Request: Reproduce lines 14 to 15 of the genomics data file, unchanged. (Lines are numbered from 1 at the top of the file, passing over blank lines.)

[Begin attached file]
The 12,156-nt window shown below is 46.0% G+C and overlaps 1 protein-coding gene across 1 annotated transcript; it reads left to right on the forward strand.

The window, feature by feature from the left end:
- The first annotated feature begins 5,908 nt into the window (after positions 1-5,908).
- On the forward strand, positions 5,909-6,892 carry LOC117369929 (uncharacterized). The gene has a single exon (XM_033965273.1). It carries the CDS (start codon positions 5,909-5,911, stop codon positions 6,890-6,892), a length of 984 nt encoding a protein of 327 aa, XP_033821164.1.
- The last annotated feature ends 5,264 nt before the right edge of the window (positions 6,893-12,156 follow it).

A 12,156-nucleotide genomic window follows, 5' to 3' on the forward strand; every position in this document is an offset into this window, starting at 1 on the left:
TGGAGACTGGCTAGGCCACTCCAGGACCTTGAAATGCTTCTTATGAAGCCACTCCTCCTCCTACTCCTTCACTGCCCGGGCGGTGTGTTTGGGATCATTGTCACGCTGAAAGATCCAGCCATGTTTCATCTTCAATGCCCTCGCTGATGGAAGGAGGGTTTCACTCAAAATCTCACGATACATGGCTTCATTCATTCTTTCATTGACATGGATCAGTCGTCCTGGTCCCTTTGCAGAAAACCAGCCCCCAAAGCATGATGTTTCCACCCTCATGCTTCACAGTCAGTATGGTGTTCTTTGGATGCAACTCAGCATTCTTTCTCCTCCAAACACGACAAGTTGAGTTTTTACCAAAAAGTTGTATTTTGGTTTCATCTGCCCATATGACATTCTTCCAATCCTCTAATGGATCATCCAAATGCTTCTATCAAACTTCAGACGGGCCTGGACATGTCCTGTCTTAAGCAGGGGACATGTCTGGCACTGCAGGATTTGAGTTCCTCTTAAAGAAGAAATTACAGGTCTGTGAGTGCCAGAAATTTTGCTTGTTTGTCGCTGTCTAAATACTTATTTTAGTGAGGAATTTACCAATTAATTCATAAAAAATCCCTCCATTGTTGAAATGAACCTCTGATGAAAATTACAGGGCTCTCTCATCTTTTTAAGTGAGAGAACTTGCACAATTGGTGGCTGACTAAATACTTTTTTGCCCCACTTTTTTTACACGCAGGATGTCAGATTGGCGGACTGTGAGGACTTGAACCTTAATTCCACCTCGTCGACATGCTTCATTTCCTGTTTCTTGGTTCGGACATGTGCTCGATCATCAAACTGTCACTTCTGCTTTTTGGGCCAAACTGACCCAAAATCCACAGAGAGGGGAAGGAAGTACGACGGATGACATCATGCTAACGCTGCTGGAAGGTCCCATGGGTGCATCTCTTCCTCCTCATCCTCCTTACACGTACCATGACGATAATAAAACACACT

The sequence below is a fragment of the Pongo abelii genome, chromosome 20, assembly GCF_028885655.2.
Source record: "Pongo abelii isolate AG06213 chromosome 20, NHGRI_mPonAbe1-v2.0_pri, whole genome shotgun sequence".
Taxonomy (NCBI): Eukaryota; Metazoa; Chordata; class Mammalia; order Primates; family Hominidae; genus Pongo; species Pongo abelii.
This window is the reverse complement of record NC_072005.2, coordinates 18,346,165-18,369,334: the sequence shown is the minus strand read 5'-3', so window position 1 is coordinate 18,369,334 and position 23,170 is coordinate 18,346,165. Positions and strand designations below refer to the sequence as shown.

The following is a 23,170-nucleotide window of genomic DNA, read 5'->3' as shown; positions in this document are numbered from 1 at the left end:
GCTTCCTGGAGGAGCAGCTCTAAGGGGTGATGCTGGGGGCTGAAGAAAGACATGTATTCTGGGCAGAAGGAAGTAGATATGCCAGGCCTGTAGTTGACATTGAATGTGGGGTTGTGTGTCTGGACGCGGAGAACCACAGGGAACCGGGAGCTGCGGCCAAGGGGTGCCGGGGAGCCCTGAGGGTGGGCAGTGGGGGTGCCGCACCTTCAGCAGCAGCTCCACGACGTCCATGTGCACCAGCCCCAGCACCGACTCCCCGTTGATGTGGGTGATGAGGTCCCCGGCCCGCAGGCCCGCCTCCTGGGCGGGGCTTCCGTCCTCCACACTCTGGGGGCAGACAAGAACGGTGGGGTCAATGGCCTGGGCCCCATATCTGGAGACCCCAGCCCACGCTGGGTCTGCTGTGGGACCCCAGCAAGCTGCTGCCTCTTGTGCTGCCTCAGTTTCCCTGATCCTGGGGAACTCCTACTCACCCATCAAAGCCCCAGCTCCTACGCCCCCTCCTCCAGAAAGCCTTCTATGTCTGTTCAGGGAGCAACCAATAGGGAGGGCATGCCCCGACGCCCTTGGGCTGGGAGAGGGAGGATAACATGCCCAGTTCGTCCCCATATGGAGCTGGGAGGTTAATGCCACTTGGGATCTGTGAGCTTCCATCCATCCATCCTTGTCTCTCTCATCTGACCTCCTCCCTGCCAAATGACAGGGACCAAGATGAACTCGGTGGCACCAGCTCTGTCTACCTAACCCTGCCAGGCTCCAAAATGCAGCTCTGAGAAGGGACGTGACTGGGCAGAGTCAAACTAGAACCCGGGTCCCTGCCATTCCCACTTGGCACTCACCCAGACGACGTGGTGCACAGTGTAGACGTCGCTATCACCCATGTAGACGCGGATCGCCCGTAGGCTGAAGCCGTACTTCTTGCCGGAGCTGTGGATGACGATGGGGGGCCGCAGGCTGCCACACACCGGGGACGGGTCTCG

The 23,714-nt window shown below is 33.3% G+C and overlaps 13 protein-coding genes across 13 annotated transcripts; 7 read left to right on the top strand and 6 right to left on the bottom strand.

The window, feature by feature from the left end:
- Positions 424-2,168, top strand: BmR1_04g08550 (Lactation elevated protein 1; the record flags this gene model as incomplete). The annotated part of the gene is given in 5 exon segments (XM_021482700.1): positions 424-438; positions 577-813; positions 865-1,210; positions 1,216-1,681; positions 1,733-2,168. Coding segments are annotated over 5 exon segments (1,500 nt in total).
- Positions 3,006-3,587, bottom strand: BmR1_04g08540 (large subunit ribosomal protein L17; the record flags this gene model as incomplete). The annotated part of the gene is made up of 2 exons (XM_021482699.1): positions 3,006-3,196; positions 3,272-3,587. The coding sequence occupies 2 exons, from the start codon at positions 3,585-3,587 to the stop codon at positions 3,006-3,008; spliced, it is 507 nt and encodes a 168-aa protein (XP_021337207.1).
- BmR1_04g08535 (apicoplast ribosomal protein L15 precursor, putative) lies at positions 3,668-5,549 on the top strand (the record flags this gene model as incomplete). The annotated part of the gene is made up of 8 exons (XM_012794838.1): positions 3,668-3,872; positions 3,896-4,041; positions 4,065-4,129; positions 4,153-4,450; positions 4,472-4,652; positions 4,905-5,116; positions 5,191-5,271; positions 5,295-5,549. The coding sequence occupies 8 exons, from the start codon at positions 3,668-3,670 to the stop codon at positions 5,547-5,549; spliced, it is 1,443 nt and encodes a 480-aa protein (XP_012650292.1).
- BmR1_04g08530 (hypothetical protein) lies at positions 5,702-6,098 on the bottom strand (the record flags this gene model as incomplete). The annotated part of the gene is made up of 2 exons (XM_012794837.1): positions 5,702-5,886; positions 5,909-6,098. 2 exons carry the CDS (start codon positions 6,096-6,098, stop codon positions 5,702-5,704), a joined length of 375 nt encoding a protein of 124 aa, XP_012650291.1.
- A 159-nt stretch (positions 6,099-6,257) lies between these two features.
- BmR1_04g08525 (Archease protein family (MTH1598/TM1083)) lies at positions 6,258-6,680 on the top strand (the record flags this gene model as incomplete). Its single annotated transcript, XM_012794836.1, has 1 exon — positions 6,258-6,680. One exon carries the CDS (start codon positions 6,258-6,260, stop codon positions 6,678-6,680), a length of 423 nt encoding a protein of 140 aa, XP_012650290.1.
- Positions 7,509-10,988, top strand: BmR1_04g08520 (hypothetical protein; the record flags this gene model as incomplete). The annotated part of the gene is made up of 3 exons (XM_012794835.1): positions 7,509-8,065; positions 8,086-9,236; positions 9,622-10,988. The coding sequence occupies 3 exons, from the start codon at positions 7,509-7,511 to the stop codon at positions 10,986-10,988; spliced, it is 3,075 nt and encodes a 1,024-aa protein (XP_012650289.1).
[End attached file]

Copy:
The 23,714-nt window shown below is 33.3% G+C and overlaps 13 protein-coding genes across 13 annotated transcripts; 7 read left to right on the top strand and 6 right to left on the bottom strand.

The window, feature by feature from the left end: